carburetor has pretty much remained the same I think, I cant say what pre 70 stuff was. Various tidy ups of thing regarding carburetors have taken place. It's always a problem when something is std but std has about 6 different castings! Maybe the thing relating to Distributors could be the allowance of the 009, not sure of it's timeframe. the Dissy of choice before that I think was from a 50's Kombi!

Yes the ears became winglets which became little mouldings in some cases. Greg do you still have the Jabiru?. You could attest to how ridiculous things had become. The cars became narrower but the winglets became wider.I think the 860mm became 600 sometime in the early 2000's as what constituted a piece of bodywork was becoming ridiculous.

Yes, David, I still have the Jabiru...and the cars did become narrower. The trouble is I became wider. :rolleyes: Bernie removed one of the Jabiru's winglets, when he stuck his wheel into the side of my car at Wakefield Park last year. It's now fixed.

 

The early distributors - we did use the Kombi 'mechanical' advance one - did not have no.3 retarded lobe, John. I fitted deflectors inside the fan housing to 'even up' the air flow, so that no.3 cylinder ran at the same temp. as the others.



#1561 Lee Nicolle

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Posted 22 January 2016 - 05:24

Ray David can correct me if I am wrong but yes some time i the 80,s things like Bosch 009 dissy s external oil coolers and remoute moumnted oil filters and sump extensions and gutting the generator and running 12 volt systems where allowed and all these where added to Histroic Vee as they where not a a performance gain but a safety and reliability gain.

There where other things that where just over looked like with the Va cars the original rules stated that the rear suspension was to be coil over shocks that must maintain the weight of the rear of the car but when camber compensating bars where used they held the weight and not the coil over shocks so most people took to the coils with and oxy to take out the spring but as the rules never changed they where known as dummy springs as they did very little if anything.

If you want to chat more on this call me 0407503950 or 02 96742087 leave a message and I will call you back but there are many many things that where not written in the rules that where just accepted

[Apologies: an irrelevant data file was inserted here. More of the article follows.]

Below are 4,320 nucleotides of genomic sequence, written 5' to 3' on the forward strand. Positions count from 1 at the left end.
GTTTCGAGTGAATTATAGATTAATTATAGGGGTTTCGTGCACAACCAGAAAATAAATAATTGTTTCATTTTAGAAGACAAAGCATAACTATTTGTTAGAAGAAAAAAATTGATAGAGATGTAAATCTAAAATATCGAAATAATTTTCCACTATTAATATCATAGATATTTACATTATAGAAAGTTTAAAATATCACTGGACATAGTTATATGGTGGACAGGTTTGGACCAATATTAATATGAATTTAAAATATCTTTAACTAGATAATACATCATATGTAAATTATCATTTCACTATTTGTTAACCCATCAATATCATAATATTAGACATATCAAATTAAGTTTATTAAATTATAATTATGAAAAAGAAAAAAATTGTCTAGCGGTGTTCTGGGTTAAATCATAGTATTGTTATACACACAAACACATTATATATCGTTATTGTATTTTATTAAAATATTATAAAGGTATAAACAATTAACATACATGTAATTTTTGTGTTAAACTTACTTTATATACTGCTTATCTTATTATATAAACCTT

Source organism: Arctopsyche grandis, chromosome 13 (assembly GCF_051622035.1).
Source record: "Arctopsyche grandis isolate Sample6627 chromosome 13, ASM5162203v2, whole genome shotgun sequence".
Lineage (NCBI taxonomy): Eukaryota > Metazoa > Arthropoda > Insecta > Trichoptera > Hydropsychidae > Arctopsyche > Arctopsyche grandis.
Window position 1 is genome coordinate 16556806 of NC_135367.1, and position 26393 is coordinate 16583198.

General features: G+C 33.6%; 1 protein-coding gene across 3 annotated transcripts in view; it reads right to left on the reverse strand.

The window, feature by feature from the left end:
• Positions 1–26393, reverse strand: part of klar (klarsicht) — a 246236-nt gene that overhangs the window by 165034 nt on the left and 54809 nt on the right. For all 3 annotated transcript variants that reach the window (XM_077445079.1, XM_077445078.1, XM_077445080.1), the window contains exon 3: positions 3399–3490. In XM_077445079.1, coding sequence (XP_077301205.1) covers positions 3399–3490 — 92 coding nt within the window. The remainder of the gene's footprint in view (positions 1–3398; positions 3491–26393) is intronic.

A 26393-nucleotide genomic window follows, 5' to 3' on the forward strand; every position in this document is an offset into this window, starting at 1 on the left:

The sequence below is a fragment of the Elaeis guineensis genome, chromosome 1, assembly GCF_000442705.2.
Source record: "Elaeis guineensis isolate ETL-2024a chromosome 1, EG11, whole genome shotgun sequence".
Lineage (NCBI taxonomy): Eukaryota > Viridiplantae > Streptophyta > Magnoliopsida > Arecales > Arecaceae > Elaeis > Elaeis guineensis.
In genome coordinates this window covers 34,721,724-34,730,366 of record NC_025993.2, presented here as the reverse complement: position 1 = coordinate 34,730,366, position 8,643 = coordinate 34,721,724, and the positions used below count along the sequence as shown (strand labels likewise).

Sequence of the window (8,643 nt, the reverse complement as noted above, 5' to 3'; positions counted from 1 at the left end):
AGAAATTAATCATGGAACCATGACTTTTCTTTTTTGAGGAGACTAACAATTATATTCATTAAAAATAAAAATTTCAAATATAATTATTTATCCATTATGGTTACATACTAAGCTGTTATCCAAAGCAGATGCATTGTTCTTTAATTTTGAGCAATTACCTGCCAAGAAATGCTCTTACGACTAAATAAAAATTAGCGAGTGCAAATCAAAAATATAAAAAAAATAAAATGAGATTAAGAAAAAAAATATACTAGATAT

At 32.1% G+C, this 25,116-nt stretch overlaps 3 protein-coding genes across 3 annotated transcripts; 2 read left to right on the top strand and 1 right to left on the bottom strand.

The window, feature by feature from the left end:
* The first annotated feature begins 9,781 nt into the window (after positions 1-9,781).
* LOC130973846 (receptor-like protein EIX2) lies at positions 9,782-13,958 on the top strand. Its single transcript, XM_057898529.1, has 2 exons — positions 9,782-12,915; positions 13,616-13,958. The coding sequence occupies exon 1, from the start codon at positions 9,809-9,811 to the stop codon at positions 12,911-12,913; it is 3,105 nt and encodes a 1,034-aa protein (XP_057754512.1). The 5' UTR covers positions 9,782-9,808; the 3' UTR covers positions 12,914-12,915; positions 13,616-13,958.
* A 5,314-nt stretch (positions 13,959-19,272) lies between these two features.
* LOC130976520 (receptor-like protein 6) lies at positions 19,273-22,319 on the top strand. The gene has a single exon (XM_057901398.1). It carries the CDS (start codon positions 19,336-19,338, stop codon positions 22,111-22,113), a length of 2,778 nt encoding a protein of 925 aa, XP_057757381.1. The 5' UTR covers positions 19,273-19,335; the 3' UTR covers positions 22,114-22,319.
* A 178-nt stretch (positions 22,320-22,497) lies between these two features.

I dont know much about Vees but remote mounting the cooler and filter will give performance and if done properly way increased reliability. Sump extensions ditto. While I agree with these things strictly they , again, are not historic.

I also notice the 'modern' wheels on most too. Better and stronger and  readily available but not true period. That does show, anyone who has watched Vees in the dim dark ages will realise that.

Probably not the relocated cooler and filters unless they are mechanical minded.



#1562 nim38

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Posted 22 January 2016 - 05:39

Ray The amount of performance increase ( if there is any) is nothing as to the extra weight added by fitting them and as FV has a min weight ????????? but the reliability  is increased 5 fold



#1563 GMACKIE

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Posted 22 January 2016 - 06:02

The tiny original VW oil pump, without external filter or cooler used very little HP. My engine [built by Jack Bono] lasted nearly 2 years without touching it, except for tappet adjustments. Oil change after practice, and race days. Oil pressure on the straight was 20 PSI, with 20 grade oil. Too scared to look at the gauge any other time.  ;)



#1564 MPC78

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Posted 22 January 2016 - 06:53

That's all fascinating. So many tweaks and envelope pushing required to run at the front.

As regards the potential for Group VC getting off the ground it would appear it would need a concerted effort by a number of like minded people over an extended period of time to ever get up.

#1565 pmccurdy

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Posted 22 January 2016 - 23:27

The tiny original VW oil pump, without external filter or cooler used very little HP. My engine [built by Jack Bono] lasted nearly 2 years without touching it, except for tappet adjustments. Oil change after practice, and race days. Oil pressure on the straight was 20 PSI, with 20 grade oil. Too scared to look at the gauge any other time.  ;)



#1566 Jacer

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Posted 22 January 2016 - 23:39